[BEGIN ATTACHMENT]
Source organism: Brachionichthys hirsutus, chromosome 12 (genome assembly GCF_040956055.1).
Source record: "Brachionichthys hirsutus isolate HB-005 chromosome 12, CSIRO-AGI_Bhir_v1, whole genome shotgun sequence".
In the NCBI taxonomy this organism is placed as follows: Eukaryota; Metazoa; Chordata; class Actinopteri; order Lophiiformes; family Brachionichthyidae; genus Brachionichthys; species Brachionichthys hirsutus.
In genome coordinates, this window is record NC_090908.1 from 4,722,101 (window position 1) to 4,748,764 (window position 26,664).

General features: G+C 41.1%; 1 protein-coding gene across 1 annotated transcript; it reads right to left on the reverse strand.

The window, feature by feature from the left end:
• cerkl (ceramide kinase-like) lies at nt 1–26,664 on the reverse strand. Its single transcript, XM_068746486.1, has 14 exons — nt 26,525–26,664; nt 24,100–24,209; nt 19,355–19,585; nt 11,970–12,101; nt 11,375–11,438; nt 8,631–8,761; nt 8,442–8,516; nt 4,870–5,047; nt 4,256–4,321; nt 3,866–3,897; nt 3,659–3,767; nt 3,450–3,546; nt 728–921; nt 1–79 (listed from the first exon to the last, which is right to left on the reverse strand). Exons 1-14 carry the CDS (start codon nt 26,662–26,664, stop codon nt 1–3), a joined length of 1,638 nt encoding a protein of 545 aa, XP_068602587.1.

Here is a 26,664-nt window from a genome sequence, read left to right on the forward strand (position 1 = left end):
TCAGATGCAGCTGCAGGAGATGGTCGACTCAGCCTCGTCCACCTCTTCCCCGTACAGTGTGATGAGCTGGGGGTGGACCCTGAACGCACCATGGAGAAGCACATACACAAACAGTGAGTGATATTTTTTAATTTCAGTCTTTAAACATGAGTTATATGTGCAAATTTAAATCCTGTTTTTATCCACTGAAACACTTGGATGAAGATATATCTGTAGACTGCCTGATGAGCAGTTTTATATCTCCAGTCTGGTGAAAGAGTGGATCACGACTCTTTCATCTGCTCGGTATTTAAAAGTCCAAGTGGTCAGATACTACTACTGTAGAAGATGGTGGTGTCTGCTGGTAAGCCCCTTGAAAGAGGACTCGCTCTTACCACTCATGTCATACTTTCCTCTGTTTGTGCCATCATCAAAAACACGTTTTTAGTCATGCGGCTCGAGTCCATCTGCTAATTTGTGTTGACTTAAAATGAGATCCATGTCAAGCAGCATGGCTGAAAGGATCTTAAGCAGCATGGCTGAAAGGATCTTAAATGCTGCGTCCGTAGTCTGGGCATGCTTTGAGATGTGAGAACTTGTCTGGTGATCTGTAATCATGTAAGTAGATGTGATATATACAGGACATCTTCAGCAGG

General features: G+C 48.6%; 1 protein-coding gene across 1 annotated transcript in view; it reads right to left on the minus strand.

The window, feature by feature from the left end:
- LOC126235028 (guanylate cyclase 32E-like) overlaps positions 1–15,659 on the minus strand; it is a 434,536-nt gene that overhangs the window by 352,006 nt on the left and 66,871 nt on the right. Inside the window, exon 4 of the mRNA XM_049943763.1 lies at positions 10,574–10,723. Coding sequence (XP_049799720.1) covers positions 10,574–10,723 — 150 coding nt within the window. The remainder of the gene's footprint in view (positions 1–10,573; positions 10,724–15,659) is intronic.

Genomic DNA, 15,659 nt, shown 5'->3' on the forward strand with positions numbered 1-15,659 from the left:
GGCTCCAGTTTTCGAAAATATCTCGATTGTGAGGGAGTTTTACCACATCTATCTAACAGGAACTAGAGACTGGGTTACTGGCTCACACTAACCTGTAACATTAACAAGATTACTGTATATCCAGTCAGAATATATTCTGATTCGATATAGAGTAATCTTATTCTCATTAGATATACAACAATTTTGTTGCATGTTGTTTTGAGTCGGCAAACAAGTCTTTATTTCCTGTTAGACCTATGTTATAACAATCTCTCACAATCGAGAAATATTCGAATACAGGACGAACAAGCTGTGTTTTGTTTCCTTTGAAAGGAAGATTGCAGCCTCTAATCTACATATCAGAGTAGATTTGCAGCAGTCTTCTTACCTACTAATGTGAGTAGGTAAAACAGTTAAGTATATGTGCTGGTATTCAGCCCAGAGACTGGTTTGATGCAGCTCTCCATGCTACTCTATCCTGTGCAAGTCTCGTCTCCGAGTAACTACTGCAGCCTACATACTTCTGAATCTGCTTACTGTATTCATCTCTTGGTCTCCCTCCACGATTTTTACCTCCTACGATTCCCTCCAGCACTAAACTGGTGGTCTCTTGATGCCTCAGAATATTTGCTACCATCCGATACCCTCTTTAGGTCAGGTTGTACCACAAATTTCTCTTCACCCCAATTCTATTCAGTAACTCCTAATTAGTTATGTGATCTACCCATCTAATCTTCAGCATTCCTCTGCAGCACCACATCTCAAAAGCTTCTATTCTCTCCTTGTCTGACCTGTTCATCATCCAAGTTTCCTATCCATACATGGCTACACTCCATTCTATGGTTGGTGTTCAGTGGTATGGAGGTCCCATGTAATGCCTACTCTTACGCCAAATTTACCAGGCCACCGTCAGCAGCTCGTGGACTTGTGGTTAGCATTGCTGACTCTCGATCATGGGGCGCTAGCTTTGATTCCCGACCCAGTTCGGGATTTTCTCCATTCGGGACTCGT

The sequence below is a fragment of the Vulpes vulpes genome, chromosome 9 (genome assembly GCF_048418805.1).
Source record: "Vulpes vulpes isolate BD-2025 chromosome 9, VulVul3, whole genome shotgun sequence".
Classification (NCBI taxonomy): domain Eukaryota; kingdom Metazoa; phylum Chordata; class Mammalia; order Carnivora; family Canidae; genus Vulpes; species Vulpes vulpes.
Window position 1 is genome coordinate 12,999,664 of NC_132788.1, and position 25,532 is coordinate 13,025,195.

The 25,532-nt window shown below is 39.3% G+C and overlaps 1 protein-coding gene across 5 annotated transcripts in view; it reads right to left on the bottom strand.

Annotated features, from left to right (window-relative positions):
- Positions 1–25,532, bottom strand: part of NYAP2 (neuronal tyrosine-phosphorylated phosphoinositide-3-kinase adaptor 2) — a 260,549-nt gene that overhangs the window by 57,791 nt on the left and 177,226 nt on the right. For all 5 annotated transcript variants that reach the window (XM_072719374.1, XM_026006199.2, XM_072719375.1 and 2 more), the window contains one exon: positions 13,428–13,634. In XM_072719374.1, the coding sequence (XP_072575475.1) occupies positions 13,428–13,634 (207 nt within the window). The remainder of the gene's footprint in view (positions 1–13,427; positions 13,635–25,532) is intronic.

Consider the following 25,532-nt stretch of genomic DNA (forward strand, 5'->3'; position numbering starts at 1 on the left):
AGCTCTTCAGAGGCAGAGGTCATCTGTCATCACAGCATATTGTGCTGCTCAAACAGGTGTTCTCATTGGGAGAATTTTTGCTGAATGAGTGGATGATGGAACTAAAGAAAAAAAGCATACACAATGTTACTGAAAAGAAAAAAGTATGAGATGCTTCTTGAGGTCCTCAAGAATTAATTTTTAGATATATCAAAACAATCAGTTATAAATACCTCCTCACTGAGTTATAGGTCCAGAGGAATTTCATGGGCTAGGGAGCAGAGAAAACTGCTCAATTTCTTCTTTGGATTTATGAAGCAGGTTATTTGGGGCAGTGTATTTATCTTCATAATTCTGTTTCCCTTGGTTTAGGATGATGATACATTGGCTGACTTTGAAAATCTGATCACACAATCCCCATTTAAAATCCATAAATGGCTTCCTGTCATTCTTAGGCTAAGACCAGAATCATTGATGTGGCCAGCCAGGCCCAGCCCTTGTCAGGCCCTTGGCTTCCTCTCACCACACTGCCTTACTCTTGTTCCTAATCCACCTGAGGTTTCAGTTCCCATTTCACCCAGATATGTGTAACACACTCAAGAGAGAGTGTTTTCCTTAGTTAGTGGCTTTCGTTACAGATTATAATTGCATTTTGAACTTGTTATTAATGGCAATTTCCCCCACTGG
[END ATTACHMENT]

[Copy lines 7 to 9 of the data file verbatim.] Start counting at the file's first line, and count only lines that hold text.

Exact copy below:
• cerkl (ceramide kinase-like) lies at nt 1–26,664 on the reverse strand. Its single transcript, XM_068746486.1, has 14 exons — nt 26,525–26,664; nt 24,100–24,209; nt 19,355–19,585; nt 11,970–12,101; nt 11,375–11,438; nt 8,631–8,761; nt 8,442–8,516; nt 4,870–5,047; nt 4,256–4,321; nt 3,866–3,897; nt 3,659–3,767; nt 3,450–3,546; nt 728–921; nt 1–79 (listed from the first exon to the last, which is right to left on the reverse strand). Exons 1-14 carry the CDS (start codon nt 26,662–26,664, stop codon nt 1–3), a joined length of 1,638 nt encoding a protein of 545 aa, XP_068602587.1.

Here is a 26,664-nt window from a genome sequence, read left to right on the forward strand (position 1 = left end):
TCAGATGCAGCTGCAGGAGATGGTCGACTCAGCCTCGTCCACCTCTTCCCCGTACAGTGTGATGAGCTGGGGGTGGACCCTGAACGCACCATGGAGAAGCACATACACAAACAGTGAGTGATATTTTTTAATTTCAGTCTTTAAACATGAGTTATATGTGCAAATTTAAATCCTGTTTTTATCCACTGAAACACTTGGATGAAGATATATCTGTAGACTGCCTGATGAGCAGTTTTATATCTCCAGTCTGGTGAAAGAGTGGATCACGACTCTTTCATCTGCTCGGTATTTAAAAGTCCAAGTGGTCAGATACTACTACTGTAGAAGATGGTGGTGTCTGCTGGTAAGCCCCTTGAAAGAGGACTCGCTCTTACCACTCATGTCATACTTTCCTCTGTTTGTGCCATCATCAAAAACACGTTTTTAGTCATGCGGCTCGAGTCCATCTGCTAATTTGTGTTGACTTAAAATGAGATCCATGTCAAGCAGCATGGCTGAAAGGATCTTAAGCAGCATGGCTGAAAGGATCTTAAATGCTGCGTCCGTAGTCTGGGCATGCTTTGAGATGTGAGAACTTGTCTGGTGATCTGTAATCATGTAAGTAGATGTGATATATACAGGACATCTTCAGCAGG